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002 Oscillating Spring

Spring and cork, tall retort stand/clamp/boss, set of 100g masses with holder, mirror, long pin,
small piece of plasticine, stop watch, plumb line, one metre rule, card with line.

card with line



long pin

1. Hang the spring vertically from a stand and attach the optical pin pointer onto the end of the spring
using a small piece of plasticine. Clamp the metre ruler vertically (check with the plumb line) next to
the spring.
2. Note the initial level (A/m) of the optical pin against the ruler, use the mirror to check that your eye is
at the same level as the pin.
3. Hang a mass, m = 200g (100g plus the mass holder) and then note the new pin level (B/m) and so
calculate the spring extension, x, where x = B - A
4. Now displace this mass from its equilibrium position and release. Measure the time for N oscillations
(N should be at least 5). Use the line on the card, placed at the mid-point of the oscillations, when
counting oscillations. Repeat and so calculate the average time for N oscillations.
Finally calculate the period for one oscillation, T/s and also T2 / s2.
5. Repeat stages 2 to 4 for four other values of m, (maximum 700g).
6. Tabulate ALL of your measurements & results.
7. Plot the following graphs:
(a) mass, m / kg against extension, x / m. (b) T2 / s2 against m / kg.
Both graphs should be straight lines.

8. The extension, x caused by a mass, m of weight, mg are related by: mg = kx (equation 1)

The period of oscillation of a mass hung from a spring is given by: T = 2  (m / k) (equation 2)
(where, in both cases, k = the spring constant, = load required to cause an extension x of one metre)
When squared the second equation becomes: T2 = 42 m / k
The gradient of your first graph, G1 is equal to k / g.
It can be shown that the gradient of the second graph, G2 is given by: G2 = 42 / (g G1 )
Hence: g = 42 / (G1 G2)
Use your graph gradients, and the above relationship, to find a value for the gravitational field
strength, g and for the spring constant, k.

9. (a) How, if at all, would your graphs and results be different if you were to perform this experiment
on the moon?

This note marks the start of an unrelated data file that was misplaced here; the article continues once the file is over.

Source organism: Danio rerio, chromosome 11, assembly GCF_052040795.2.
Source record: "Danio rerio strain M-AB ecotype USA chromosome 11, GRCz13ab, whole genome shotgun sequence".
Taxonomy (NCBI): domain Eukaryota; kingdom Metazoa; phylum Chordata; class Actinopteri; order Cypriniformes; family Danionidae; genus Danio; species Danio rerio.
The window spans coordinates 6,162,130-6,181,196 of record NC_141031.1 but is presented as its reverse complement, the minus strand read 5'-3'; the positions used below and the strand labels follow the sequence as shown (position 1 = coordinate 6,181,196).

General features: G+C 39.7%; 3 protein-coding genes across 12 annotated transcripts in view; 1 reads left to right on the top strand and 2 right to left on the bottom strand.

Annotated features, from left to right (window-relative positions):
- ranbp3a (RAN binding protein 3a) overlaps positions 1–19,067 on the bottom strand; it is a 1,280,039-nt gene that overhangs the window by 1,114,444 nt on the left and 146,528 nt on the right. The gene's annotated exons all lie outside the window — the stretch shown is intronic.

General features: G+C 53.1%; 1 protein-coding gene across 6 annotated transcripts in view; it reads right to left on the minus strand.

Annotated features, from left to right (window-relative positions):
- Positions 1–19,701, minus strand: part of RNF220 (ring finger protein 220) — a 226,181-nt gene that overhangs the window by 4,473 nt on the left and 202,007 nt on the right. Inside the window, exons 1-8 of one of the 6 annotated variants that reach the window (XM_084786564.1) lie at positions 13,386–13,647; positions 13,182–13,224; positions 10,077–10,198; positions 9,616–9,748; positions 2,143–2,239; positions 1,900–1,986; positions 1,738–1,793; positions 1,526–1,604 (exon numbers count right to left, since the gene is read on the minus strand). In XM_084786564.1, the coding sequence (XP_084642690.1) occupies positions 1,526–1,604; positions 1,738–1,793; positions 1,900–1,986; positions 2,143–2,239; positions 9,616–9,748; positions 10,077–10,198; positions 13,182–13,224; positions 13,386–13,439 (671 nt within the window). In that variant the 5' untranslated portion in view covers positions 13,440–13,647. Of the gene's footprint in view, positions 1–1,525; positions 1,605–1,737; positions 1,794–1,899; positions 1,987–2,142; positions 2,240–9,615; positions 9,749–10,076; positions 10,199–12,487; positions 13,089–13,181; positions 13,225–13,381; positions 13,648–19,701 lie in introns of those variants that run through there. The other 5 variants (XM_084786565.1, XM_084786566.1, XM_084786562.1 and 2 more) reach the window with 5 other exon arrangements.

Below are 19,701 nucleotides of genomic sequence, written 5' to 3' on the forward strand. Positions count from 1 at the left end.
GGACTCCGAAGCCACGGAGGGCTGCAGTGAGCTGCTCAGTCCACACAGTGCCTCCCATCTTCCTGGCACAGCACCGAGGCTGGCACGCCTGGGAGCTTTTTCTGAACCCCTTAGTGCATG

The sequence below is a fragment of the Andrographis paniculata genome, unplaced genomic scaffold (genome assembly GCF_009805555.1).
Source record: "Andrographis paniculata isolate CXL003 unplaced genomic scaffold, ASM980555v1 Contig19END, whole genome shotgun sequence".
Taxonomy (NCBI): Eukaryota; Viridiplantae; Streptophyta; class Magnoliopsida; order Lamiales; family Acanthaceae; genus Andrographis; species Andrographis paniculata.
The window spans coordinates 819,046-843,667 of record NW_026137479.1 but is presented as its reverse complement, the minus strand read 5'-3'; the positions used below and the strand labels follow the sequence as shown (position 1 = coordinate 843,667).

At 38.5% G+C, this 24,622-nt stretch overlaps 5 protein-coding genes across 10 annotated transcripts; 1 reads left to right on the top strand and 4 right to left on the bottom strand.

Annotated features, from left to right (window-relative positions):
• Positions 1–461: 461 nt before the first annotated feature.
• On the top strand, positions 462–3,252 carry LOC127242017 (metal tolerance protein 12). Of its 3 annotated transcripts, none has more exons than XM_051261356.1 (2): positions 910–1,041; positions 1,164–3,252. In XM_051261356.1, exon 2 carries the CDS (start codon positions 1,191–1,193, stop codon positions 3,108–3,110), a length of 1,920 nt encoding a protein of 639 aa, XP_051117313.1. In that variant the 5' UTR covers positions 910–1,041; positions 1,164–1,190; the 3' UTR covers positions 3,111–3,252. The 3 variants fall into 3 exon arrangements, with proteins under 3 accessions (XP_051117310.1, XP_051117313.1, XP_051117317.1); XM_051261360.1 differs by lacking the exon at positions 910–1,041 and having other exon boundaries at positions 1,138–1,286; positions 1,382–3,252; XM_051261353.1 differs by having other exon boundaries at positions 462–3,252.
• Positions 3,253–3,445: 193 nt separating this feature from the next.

(b) Show how the expression, g = 42 / (G1 G2) is obtained starting from equations 1 & 2.
004 Oscillation of a simple pendulum
Cotton thread, small pendulum bob, protractor, split cork, metre ruler, stopwatch, piece of card with a drawn
line, retort stand/clamp/boss.
split cork



1. Set up a small simple pendulum, as shown in the diagram.

2. Keeping the angle of swing,  less than 10o, for at least 8 lengths of the pendulum, L between
20cm and 100cm, measure the period of swing, T (see 'Timing Swings' below).

3. Plot a graph of T2 against L.

4. For a small angle ; T = 2 (L / g) where g is the acceleration due to gravity.

The gradient of your graph is equal to 42 / g.
Measure your gradient and use it to calculate a value of g.

5. Estimate the uncertainty in your result.

6. Explain why the gradient of your graph is equal to 42 / g.

7. For one of the lengths you used in stage 2 investigate how (if at all) the period of oscillation,
T varies if the initial angle of oscillation is increased to at least 90o.

Timing Swings:
At the end of a swing the bob is stationary for a brief instant before swinging back again. It is therefore
difficult to identify the precise instant of the end of a swing since the bob is far out for a long time. At the
centre of the swing the bob is moving rapidly, and the instant that it passes the central point is more
precisely defined. Technically timing the swings from the central position is better. It is common to use a